Mullen and Gates didn't sway anyone who knew anything. They were merely Obama's PR boys and they did their job well with all the media except Fox which is the only one who doesn't cowtow to Obama.

Posted by: GordonShumway | December 22, 2010 11:04 PM

Sorry about the double post. Never use "Preview."

Posted by: Mandy_M | December 22, 2010 8:06 PM

It continually dismays me that obstuctionists aim to prevent important legistation to be passed because of partisan loyalty. These last couple of weeks show a very small acceptance of compromise and bipartisonship. But that won't last long when the new Congress convenes.

The power struggle will result in continual gridlock to important legislation by both Dems and Reps. It's nothing more than a power play - regardless of who it hurts but more importantly of who it benefits.

The predominance of our elected "leaders" are only in it for themselves and not for the American people. It has become a game of those who can line their pockets best by allowing big business, lobbyists, Wall Street, etc, to court them.

Our legislative body has long been corrupt on both sides. And it continues to degenrate. Where does that leave the everyday American? Truly without a voice despite being able to vote. Voting for the the best of the worst?

What has happened to our country? GREED at the very top! It isn't very hard to believe that.

Posted by: Mandy_M | December 22, 2010 8:04 PM

It continually dismays me that obstuctionists aim to prevent important legistation to be passed because of partisan loyalty. These last couple of weeks show a very small acceptance of compromise and bipartisonship. But that won't last long when the new Congress convenes.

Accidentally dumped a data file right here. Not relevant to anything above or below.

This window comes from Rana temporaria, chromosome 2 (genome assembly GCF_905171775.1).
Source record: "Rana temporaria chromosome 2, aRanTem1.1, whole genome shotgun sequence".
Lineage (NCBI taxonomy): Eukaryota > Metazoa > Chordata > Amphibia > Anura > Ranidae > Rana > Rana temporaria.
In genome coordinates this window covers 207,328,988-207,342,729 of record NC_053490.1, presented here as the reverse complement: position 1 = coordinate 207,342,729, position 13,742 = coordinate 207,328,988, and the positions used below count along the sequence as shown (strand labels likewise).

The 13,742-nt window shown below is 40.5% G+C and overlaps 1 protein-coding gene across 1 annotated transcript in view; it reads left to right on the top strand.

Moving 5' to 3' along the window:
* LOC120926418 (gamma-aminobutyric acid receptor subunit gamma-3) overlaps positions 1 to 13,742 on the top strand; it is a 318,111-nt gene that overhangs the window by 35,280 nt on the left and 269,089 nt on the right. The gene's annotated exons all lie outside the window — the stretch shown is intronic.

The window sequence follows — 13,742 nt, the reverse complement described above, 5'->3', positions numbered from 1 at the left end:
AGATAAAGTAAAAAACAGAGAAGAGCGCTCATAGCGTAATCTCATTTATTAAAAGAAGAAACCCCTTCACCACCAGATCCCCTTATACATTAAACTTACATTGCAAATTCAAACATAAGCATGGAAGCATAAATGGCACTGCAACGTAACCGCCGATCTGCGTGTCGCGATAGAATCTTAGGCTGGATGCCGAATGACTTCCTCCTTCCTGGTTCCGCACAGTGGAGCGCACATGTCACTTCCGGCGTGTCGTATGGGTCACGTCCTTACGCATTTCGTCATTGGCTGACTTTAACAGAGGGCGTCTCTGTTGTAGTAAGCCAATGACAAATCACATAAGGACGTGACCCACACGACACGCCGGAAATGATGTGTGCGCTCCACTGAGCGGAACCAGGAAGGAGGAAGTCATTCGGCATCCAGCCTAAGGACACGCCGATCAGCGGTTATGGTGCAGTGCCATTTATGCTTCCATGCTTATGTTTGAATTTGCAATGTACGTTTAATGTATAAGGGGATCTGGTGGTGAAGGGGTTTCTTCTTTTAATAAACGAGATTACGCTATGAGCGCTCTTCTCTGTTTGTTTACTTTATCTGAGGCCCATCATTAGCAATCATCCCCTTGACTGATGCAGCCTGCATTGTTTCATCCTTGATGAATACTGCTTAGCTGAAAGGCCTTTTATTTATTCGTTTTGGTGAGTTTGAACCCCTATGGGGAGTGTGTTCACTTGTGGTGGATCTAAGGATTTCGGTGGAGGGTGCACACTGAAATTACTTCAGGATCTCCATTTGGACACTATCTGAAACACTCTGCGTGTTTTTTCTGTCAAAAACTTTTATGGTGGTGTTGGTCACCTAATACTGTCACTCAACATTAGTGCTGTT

The power struggle will cause continual gridlock to important legislation by both Dems and Reps. It's nothing more than a power play - regardless of who it hurts but more importantly about who it benefits.

The predominance of our elected "leaders" are only in it for themselves and not for the American people. It has become a game of those who can line their pockets best by allowing big business, lobbyists, Wall Street, etc, to court them.

Our legislative body has long been corrupt on both sides. And it continues to degenrate. Where does that leave the everyday American? Truly without a voice despite being able to vote. Voting for the the best of the worst?

What has happened to our country? GREED at the very top! It isn't very hard to believe that.

Posted by: Mandy_M | December 22, 2010 8:01 PM

John Kerry has shown leadership and determination on getting the START treaty ratified. Kerry is one of the few members of Congress who consistently puts the welfare of the country ahead of petty politics. We need many more senators with his intelligence and command of the issues.

Posted by: jp1943 | December 22, 2010 2:39 PM

Politicians know that military officials are under the President's thumb and if they don't tow the line they'll be summarily fired as was General McChrystal and several Bush administration generals who dared to speak out.

So I doubt if Mullen or the prior Secretaries of State changed any minds. It just gave some Senators protective cover for voting for this stupid treaty in which the parties to it aren't even in agreement as to its meaning.

Posted by: billeisen1 | December 22, 2010 12:32 PM

You are way too kind to suggest that Adm. Mullen's advice resulted in the enlightenment of Republicans who changed their minds based on his expertise and consequently did what they thought was right for the country. An overwhelming number of cynical self serving Republicans voted against the treaty in spite of his advice and the advice of other experts. Even among the few who did change their minds, I suspect they did so, not because they were enlightened, but because they saw which way the wind was blowing.

Posted by: AndyGarciaLongBeachCA | December 22, 2010 10:27 AM